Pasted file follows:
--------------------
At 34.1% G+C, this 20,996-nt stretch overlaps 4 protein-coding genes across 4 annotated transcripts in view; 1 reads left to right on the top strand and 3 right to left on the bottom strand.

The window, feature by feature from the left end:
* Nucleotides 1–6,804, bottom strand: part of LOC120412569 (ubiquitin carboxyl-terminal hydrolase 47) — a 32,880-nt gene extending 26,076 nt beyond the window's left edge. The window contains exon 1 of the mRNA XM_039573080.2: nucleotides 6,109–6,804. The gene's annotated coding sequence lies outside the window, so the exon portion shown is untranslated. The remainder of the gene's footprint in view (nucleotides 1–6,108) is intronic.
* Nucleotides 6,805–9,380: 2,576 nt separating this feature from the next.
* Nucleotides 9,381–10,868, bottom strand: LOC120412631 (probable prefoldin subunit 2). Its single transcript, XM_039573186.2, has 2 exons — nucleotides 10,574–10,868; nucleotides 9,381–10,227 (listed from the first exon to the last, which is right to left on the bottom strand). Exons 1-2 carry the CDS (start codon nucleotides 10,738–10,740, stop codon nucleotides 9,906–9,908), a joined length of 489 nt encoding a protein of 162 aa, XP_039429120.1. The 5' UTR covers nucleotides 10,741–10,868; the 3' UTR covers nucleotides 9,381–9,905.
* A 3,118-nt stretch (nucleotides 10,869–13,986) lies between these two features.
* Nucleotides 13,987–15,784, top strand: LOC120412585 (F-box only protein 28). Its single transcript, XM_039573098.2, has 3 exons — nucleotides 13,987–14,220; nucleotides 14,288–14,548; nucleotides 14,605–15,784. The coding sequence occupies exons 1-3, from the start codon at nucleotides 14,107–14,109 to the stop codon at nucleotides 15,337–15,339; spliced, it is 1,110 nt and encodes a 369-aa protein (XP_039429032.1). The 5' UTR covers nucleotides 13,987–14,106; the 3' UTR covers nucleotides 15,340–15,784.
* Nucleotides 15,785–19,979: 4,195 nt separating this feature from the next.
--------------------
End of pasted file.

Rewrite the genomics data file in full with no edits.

At 34.1% G+C, this 20,996-nt stretch overlaps 4 protein-coding genes across 4 annotated transcripts in view; 1 reads left to right on the top strand and 3 right to left on the bottom strand.

The window, feature by feature from the left end:
* Nucleotides 1–6,804, bottom strand: part of LOC120412569 (ubiquitin carboxyl-terminal hydrolase 47) — a 32,880-nt gene extending 26,076 nt beyond the window's left edge. The window contains exon 1 of the mRNA XM_039573080.2: nucleotides 6,109–6,804. The gene's annotated coding sequence lies outside the window, so the exon portion shown is untranslated. The remainder of the gene's footprint in view (nucleotides 1–6,108) is intronic.
* Nucleotides 6,805–9,380: 2,576 nt separating this feature from the next.
* Nucleotides 9,381–10,868, bottom strand: LOC120412631 (probable prefoldin subunit 2). Its single transcript, XM_039573186.2, has 2 exons — nucleotides 10,574–10,868; nucleotides 9,381–10,227 (listed from the first exon to the last, which is right to left on the bottom strand). Exons 1-2 carry the CDS (start codon nucleotides 10,738–10,740, stop codon nucleotides 9,906–9,908), a joined length of 489 nt encoding a protein of 162 aa, XP_039429120.1. The 5' UTR covers nucleotides 10,741–10,868; the 3' UTR covers nucleotides 9,381–9,905.
* A 3,118-nt stretch (nucleotides 10,869–13,986) lies between these two features.
* Nucleotides 13,987–15,784, top strand: LOC120412585 (F-box only protein 28). Its single transcript, XM_039573098.2, has 3 exons — nucleotides 13,987–14,220; nucleotides 14,288–14,548; nucleotides 14,605–15,784. The coding sequence occupies exons 1-3, from the start codon at nucleotides 14,107–14,109 to the stop codon at nucleotides 15,337–15,339; spliced, it is 1,110 nt and encodes a 369-aa protein (XP_039429032.1). The 5' UTR covers nucleotides 13,987–14,106; the 3' UTR covers nucleotides 15,340–15,784.
* Nucleotides 15,785–19,979: 4,195 nt separating this feature from the next.